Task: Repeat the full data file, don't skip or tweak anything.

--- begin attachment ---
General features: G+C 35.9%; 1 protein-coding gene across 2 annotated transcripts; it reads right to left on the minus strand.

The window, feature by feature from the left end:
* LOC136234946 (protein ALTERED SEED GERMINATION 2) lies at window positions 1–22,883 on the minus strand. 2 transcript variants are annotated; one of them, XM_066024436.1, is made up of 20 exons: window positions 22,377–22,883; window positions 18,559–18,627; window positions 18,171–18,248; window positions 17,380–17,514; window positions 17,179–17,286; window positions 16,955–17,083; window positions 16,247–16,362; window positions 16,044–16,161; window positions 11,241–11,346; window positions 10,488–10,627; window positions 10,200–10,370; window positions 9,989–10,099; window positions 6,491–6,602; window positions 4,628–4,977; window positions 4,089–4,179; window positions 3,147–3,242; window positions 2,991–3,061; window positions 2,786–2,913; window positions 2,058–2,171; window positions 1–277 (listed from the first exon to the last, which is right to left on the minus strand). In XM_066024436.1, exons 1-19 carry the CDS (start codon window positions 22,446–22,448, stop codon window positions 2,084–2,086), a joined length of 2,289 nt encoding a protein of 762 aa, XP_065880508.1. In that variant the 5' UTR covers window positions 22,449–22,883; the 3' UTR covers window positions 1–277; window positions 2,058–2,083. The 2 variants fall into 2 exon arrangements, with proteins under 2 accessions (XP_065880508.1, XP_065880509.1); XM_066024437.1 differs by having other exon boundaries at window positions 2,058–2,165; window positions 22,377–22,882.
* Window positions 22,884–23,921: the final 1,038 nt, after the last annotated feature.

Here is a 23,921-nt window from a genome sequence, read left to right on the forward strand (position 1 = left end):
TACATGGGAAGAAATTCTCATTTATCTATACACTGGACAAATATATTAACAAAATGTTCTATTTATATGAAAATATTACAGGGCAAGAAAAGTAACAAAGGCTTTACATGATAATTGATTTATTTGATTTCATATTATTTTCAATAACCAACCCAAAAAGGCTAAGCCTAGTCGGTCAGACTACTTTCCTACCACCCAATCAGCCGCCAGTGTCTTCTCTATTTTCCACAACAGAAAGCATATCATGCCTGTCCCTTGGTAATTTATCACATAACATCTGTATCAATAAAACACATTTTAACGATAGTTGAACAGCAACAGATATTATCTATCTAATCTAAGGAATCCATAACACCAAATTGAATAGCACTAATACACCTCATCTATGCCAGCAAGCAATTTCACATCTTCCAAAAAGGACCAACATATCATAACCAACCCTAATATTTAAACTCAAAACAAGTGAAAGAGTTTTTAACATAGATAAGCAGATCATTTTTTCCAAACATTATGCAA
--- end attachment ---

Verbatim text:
General features: G+C 35.9%; 1 protein-coding gene across 2 annotated transcripts; it reads right to left on the minus strand.

The window, feature by feature from the left end:
* LOC136234946 (protein ALTERED SEED GERMINATION 2) lies at window positions 1–22,883 on the minus strand. 2 transcript variants are annotated; one of them, XM_066024436.1, is made up of 20 exons: window positions 22,377–22,883; window positions 18,559–18,627; window positions 18,171–18,248; window positions 17,380–17,514; window positions 17,179–17,286; window positions 16,955–17,083; window positions 16,247–16,362; window positions 16,044–16,161; window positions 11,241–11,346; window positions 10,488–10,627; window positions 10,200–10,370; window positions 9,989–10,099; window positions 6,491–6,602; window positions 4,628–4,977; window positions 4,089–4,179; window positions 3,147–3,242; window positions 2,991–3,061; window positions 2,786–2,913; window positions 2,058–2,171; window positions 1–277 (listed from the first exon to the last, which is right to left on the minus strand). In XM_066024436.1, exons 1-19 carry the CDS (start codon window positions 22,446–22,448, stop codon window positions 2,084–2,086), a joined length of 2,289 nt encoding a protein of 762 aa, XP_065880508.1. In that variant the 5' UTR covers window positions 22,449–22,883; the 3' UTR covers window positions 1–277; window positions 2,058–2,083. The 2 variants fall into 2 exon arrangements, with proteins under 2 accessions (XP_065880508.1, XP_065880509.1); XM_066024437.1 differs by having other exon boundaries at window positions 2,058–2,165; window positions 22,377–22,882.
* Window positions 22,884–23,921: the final 1,038 nt, after the last annotated feature.

Here is a 23,921-nt window from a genome sequence, read left to right on the forward strand (position 1 = left end):
TACATGGGAAGAAATTCTCATTTATCTATACACTGGACAAATATATTAACAAAATGTTCTATTTATATGAAAATATTACAGGGCAAGAAAAGTAACAAAGGCTTTACATGATAATTGATTTATTTGATTTCATATTATTTTCAATAACCAACCCAAAAAGGCTAAGCCTAGTCGGTCAGACTACTTTCCTACCACCCAATCAGCCGCCAGTGTCTTCTCTATTTTCCACAACAGAAAGCATATCATGCCTGTCCCTTGGTAATTTATCACATAACATCTGTATCAATAAAACACATTTTAACGATAGTTGAACAGCAACAGATATTATCTATCTAATCTAAGGAATCCATAACACCAAATTGAATAGCACTAATACACCTCATCTATGCCAGCAAGCAATTTCACATCTTCCAAAAAGGACCAACATATCATAACCAACCCTAATATTTAAACTCAAAACAAGTGAAAGAGTTTTTAACATAGATAAGCAGATCATTTTTTCCAAACATTATGCAA